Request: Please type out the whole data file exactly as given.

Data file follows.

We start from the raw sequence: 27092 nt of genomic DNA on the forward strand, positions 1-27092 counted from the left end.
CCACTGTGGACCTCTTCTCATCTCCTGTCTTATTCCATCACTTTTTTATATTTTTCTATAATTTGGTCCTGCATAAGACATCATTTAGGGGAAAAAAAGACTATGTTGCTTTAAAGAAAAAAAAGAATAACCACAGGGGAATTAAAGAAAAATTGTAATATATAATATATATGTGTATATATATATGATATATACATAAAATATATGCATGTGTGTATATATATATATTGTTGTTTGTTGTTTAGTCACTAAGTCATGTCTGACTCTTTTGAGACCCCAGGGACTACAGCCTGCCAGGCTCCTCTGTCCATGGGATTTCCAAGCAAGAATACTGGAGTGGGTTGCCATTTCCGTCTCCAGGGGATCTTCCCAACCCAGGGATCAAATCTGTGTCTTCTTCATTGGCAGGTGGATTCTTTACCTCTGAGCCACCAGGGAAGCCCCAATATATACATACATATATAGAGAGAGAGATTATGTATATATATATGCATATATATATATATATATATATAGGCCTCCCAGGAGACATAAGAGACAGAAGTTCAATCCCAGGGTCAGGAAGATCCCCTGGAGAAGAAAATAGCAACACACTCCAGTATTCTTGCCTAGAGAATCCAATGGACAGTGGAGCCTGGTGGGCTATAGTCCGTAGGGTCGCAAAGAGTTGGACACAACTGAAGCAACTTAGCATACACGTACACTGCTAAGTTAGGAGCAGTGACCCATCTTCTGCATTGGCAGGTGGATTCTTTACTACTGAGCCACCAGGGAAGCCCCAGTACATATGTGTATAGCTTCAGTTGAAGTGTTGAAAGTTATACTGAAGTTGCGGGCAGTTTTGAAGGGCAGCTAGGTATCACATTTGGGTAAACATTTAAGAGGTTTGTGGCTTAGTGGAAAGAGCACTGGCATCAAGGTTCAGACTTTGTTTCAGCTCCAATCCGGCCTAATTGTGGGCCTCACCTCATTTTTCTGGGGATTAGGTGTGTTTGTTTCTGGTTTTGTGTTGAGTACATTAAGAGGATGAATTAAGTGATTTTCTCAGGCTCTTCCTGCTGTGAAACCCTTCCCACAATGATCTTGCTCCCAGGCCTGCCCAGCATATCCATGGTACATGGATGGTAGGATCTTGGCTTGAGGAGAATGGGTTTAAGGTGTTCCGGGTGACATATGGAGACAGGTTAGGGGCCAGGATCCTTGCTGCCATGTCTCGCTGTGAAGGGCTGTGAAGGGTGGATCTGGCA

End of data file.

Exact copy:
We start from the raw sequence: 27092 nt of genomic DNA on the forward strand, positions 1-27092 counted from the left end.
CCACTGTGGACCTCTTCTCATCTCCTGTCTTATTCCATCACTTTTTTATATTTTTCTATAATTTGGTCCTGCATAAGACATCATTTAGGGGAAAAAAAGACTATGTTGCTTTAAAGAAAAAAAAGAATAACCACAGGGGAATTAAAGAAAAATTGTAATATATAATATATATGTGTATATATATATGATATATACATAAAATATATGCATGTGTGTATATATATATATTGTTGTTTGTTGTTTAGTCACTAAGTCATGTCTGACTCTTTTGAGACCCCAGGGACTACAGCCTGCCAGGCTCCTCTGTCCATGGGATTTCCAAGCAAGAATACTGGAGTGGGTTGCCATTTCCGTCTCCAGGGGATCTTCCCAACCCAGGGATCAAATCTGTGTCTTCTTCATTGGCAGGTGGATTCTTTACCTCTGAGCCACCAGGGAAGCCCCAATATATACATACATATATAGAGAGAGAGATTATGTATATATATATGCATATATATATATATATATATATAGGCCTCCCAGGAGACATAAGAGACAGAAGTTCAATCCCAGGGTCAGGAAGATCCCCTGGAGAAGAAAATAGCAACACACTCCAGTATTCTTGCCTAGAGAATCCAATGGACAGTGGAGCCTGGTGGGCTATAGTCCGTAGGGTCGCAAAGAGTTGGACACAACTGAAGCAACTTAGCATACACGTACACTGCTAAGTTAGGAGCAGTGACCCATCTTCTGCATTGGCAGGTGGATTCTTTACTACTGAGCCACCAGGGAAGCCCCAGTACATATGTGTATAGCTTCAGTTGAAGTGTTGAAAGTTATACTGAAGTTGCGGGCAGTTTTGAAGGGCAGCTAGGTATCACATTTGGGTAAACATTTAAGAGGTTTGTGGCTTAGTGGAAAGAGCACTGGCATCAAGGTTCAGACTTTGTTTCAGCTCCAATCCGGCCTAATTGTGGGCCTCACCTCATTTTTCTGGGGATTAGGTGTGTTTGTTTCTGGTTTTGTGTTGAGTACATTAAGAGGATGAATTAAGTGATTTTCTCAGGCTCTTCCTGCTGTGAAACCCTTCCCACAATGATCTTGCTCCCAGGCCTGCCCAGCATATCCATGGTACATGGATGGTAGGATCTTGGCTTGAGGAGAATGGGTTTAAGGTGTTCCGGGTGACATATGGAGACAGGTTAGGGGCCAGGATCCTTGCTGCCATGTCTCGCTGTGAAGGGCTGTGAAGGGTGGATCTGGCA